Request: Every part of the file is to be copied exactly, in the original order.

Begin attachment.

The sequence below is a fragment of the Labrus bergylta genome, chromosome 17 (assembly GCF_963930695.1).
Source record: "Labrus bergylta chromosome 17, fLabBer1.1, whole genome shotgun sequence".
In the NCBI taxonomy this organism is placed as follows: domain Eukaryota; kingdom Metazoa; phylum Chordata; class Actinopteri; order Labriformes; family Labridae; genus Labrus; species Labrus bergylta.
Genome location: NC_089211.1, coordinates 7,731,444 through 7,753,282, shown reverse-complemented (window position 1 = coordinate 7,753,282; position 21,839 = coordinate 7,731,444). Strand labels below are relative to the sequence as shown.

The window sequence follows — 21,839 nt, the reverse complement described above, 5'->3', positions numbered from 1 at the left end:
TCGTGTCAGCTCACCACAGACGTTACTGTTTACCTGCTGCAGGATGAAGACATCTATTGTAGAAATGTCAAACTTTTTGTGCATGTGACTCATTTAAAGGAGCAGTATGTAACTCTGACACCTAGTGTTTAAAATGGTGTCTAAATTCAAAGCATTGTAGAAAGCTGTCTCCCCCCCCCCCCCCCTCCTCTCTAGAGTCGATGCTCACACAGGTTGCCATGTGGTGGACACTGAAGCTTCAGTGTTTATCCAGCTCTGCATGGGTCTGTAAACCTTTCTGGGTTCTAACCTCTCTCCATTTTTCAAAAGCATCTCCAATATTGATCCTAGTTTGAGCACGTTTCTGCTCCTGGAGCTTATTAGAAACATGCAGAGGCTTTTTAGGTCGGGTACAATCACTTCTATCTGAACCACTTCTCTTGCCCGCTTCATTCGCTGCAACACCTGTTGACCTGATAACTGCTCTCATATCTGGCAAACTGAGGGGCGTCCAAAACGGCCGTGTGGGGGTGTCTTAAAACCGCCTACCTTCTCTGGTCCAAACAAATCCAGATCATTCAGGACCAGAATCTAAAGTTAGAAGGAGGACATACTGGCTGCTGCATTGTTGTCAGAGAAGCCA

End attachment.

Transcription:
The sequence below is a fragment of the Labrus bergylta genome, chromosome 17 (assembly GCF_963930695.1).
Source record: "Labrus bergylta chromosome 17, fLabBer1.1, whole genome shotgun sequence".
In the NCBI taxonomy this organism is placed as follows: domain Eukaryota; kingdom Metazoa; phylum Chordata; class Actinopteri; order Labriformes; family Labridae; genus Labrus; species Labrus bergylta.
Genome location: NC_089211.1, coordinates 7,731,444 through 7,753,282, shown reverse-complemented (window position 1 = coordinate 7,753,282; position 21,839 = coordinate 7,731,444). Strand labels below are relative to the sequence as shown.

The window sequence follows — 21,839 nt, the reverse complement described above, 5'->3', positions numbered from 1 at the left end:
TCGTGTCAGCTCACCACAGACGTTACTGTTTACCTGCTGCAGGATGAAGACATCTATTGTAGAAATGTCAAACTTTTTGTGCATGTGACTCATTTAAAGGAGCAGTATGTAACTCTGACACCTAGTGTTTAAAATGGTGTCTAAATTCAAAGCATTGTAGAAAGCTGTCTCCCCCCCCCCCCCCCTCCTCTCTAGAGTCGATGCTCACACAGGTTGCCATGTGGTGGACACTGAAGCTTCAGTGTTTATCCAGCTCTGCATGGGTCTGTAAACCTTTCTGGGTTCTAACCTCTCTCCATTTTTCAAAAGCATCTCCAATATTGATCCTAGTTTGAGCACGTTTCTGCTCCTGGAGCTTATTAGAAACATGCAGAGGCTTTTTAGGTCGGGTACAATCACTTCTATCTGAACCACTTCTCTTGCCCGCTTCATTCGCTGCAACACCTGTTGACCTGATAACTGCTCTCATATCTGGCAAACTGAGGGGCGTCCAAAACGGCCGTGTGGGGGTGTCTTAAAACCGCCTACCTTCTCTGGTCCAAACAAATCCAGATCATTCAGGACCAGAATCTAAAGTTAGAAGGAGGACATACTGGCTGCTGCATTGTTGTCAGAGAAGCCA